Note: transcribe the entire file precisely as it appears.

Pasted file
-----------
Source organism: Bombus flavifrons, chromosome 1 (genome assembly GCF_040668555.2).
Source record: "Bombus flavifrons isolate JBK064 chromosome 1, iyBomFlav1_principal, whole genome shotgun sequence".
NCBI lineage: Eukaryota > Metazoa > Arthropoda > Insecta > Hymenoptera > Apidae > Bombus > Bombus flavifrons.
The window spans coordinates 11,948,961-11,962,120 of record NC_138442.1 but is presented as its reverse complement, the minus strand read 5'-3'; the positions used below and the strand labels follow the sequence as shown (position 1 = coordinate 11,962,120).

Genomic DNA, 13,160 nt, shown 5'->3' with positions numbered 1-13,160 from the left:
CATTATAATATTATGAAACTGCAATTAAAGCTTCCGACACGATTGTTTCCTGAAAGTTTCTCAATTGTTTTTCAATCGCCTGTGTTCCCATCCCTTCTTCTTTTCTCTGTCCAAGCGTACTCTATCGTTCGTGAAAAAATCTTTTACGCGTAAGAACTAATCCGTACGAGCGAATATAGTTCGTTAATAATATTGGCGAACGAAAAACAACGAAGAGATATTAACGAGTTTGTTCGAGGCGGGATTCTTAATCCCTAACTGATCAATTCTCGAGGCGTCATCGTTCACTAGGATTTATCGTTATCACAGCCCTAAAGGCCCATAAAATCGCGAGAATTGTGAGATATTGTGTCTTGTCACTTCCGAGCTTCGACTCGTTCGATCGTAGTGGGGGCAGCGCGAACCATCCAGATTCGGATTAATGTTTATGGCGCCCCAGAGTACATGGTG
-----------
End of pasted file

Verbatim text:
Source organism: Bombus flavifrons, chromosome 1 (genome assembly GCF_040668555.2).
Source record: "Bombus flavifrons isolate JBK064 chromosome 1, iyBomFlav1_principal, whole genome shotgun sequence".
NCBI lineage: Eukaryota > Metazoa > Arthropoda > Insecta > Hymenoptera > Apidae > Bombus > Bombus flavifrons.
The window spans coordinates 11,948,961-11,962,120 of record NC_138442.1 but is presented as its reverse complement, the minus strand read 5'-3'; the positions used below and the strand labels follow the sequence as shown (position 1 = coordinate 11,962,120).

Genomic DNA, 13,160 nt, shown 5'->3' with positions numbered 1-13,160 from the left:
CATTATAATATTATGAAACTGCAATTAAAGCTTCCGACACGATTGTTTCCTGAAAGTTTCTCAATTGTTTTTCAATCGCCTGTGTTCCCATCCCTTCTTCTTTTCTCTGTCCAAGCGTACTCTATCGTTCGTGAAAAAATCTTTTACGCGTAAGAACTAATCCGTACGAGCGAATATAGTTCGTTAATAATATTGGCGAACGAAAAACAACGAAGAGATATTAACGAGTTTGTTCGAGGCGGGATTCTTAATCCCTAACTGATCAATTCTCGAGGCGTCATCGTTCACTAGGATTTATCGTTATCACAGCCCTAAAGGCCCATAAAATCGCGAGAATTGTGAGATATTGTGTCTTGTCACTTCCGAGCTTCGACTCGTTCGATCGTAGTGGGGGCAGCGCGAACCATCCAGATTCGGATTAATGTTTATGGCGCCCCAGAGTACATGGTG